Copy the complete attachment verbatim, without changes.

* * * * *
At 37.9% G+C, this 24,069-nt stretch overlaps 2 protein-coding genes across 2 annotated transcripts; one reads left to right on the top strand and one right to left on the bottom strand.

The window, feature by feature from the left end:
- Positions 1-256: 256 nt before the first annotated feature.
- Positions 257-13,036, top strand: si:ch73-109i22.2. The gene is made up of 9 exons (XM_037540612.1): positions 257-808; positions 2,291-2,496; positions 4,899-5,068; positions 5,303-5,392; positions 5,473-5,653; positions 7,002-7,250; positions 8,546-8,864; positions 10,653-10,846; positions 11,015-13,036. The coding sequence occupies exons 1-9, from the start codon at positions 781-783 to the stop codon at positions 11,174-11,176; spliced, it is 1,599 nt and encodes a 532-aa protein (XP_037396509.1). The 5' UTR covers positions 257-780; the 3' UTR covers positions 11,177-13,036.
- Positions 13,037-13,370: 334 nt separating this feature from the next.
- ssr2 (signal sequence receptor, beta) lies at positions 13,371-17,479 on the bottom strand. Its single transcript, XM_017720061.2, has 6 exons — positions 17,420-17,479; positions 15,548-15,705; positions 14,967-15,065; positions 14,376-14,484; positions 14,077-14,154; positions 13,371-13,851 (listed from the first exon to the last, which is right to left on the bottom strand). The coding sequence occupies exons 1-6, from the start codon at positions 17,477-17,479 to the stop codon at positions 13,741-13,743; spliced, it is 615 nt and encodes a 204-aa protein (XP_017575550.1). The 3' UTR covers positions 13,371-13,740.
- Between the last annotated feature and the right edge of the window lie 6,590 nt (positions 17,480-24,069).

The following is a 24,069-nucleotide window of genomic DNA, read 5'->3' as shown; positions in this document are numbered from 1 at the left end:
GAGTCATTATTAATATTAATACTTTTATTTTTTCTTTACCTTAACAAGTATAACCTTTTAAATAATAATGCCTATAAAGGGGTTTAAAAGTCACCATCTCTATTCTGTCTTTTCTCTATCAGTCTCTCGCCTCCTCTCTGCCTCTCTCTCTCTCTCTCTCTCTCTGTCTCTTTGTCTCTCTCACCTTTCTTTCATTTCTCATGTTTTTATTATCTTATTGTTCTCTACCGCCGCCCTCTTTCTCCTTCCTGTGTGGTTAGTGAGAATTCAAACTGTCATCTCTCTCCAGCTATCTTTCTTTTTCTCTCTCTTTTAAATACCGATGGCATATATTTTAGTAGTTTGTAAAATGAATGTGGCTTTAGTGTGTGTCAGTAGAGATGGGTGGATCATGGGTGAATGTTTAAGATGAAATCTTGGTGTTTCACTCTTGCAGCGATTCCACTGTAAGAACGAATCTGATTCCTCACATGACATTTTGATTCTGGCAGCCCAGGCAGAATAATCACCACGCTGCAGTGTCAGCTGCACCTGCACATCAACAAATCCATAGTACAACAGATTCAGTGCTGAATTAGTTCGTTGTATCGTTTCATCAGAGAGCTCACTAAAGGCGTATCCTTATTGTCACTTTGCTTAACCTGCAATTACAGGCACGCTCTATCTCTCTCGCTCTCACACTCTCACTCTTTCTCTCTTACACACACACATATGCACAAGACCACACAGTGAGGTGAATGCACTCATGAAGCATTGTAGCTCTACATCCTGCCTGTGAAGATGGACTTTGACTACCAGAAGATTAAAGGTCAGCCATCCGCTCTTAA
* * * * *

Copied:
At 37.9% G+C, this 24,069-nt stretch overlaps 2 protein-coding genes across 2 annotated transcripts; one reads left to right on the top strand and one right to left on the bottom strand.

The window, feature by feature from the left end:
- Positions 1-256: 256 nt before the first annotated feature.
- Positions 257-13,036, top strand: si:ch73-109i22.2. The gene is made up of 9 exons (XM_037540612.1): positions 257-808; positions 2,291-2,496; positions 4,899-5,068; positions 5,303-5,392; positions 5,473-5,653; positions 7,002-7,250; positions 8,546-8,864; positions 10,653-10,846; positions 11,015-13,036. The coding sequence occupies exons 1-9, from the start codon at positions 781-783 to the stop codon at positions 11,174-11,176; spliced, it is 1,599 nt and encodes a 532-aa protein (XP_037396509.1). The 5' UTR covers positions 257-780; the 3' UTR covers positions 11,177-13,036.
- Positions 13,037-13,370: 334 nt separating this feature from the next.
- ssr2 (signal sequence receptor, beta) lies at positions 13,371-17,479 on the bottom strand. Its single transcript, XM_017720061.2, has 6 exons — positions 17,420-17,479; positions 15,548-15,705; positions 14,967-15,065; positions 14,376-14,484; positions 14,077-14,154; positions 13,371-13,851 (listed from the first exon to the last, which is right to left on the bottom strand). The coding sequence occupies exons 1-6, from the start codon at positions 17,477-17,479 to the stop codon at positions 13,741-13,743; spliced, it is 615 nt and encodes a 204-aa protein (XP_017575550.1). The 3' UTR covers positions 13,371-13,740.
- Between the last annotated feature and the right edge of the window lie 6,590 nt (positions 17,480-24,069).

The following is a 24,069-nucleotide window of genomic DNA, read 5'->3' as shown; positions in this document are numbered from 1 at the left end:
GAGTCATTATTAATATTAATACTTTTATTTTTTCTTTACCTTAACAAGTATAACCTTTTAAATAATAATGCCTATAAAGGGGTTTAAAAGTCACCATCTCTATTCTGTCTTTTCTCTATCAGTCTCTCGCCTCCTCTCTGCCTCTCTCTCTCTCTCTCTCTCTCTGTCTCTTTGTCTCTCTCACCTTTCTTTCATTTCTCATGTTTTTATTATCTTATTGTTCTCTACCGCCGCCCTCTTTCTCCTTCCTGTGTGGTTAGTGAGAATTCAAACTGTCATCTCTCTCCAGCTATCTTTCTTTTTCTCTCTCTTTTAAATACCGATGGCATATATTTTAGTAGTTTGTAAAATGAATGTGGCTTTAGTGTGTGTCAGTAGAGATGGGTGGATCATGGGTGAATGTTTAAGATGAAATCTTGGTGTTTCACTCTTGCAGCGATTCCACTGTAAGAACGAATCTGATTCCTCACATGACATTTTGATTCTGGCAGCCCAGGCAGAATAATCACCACGCTGCAGTGTCAGCTGCACCTGCACATCAACAAATCCATAGTACAACAGATTCAGTGCTGAATTAGTTCGTTGTATCGTTTCATCAGAGAGCTCACTAAAGGCGTATCCTTATTGTCACTTTGCTTAACCTGCAATTACAGGCACGCTCTATCTCTCTCGCTCTCACACTCTCACTCTTTCTCTCTTACACACACACATATGCACAAGACCACACAGTGAGGTGAATGCACTCATGAAGCATTGTAGCTCTACATCCTGCCTGTGAAGATGGACTTTGACTACCAGAAGATTAAAGGTCAGCCATCCGCTCTTAA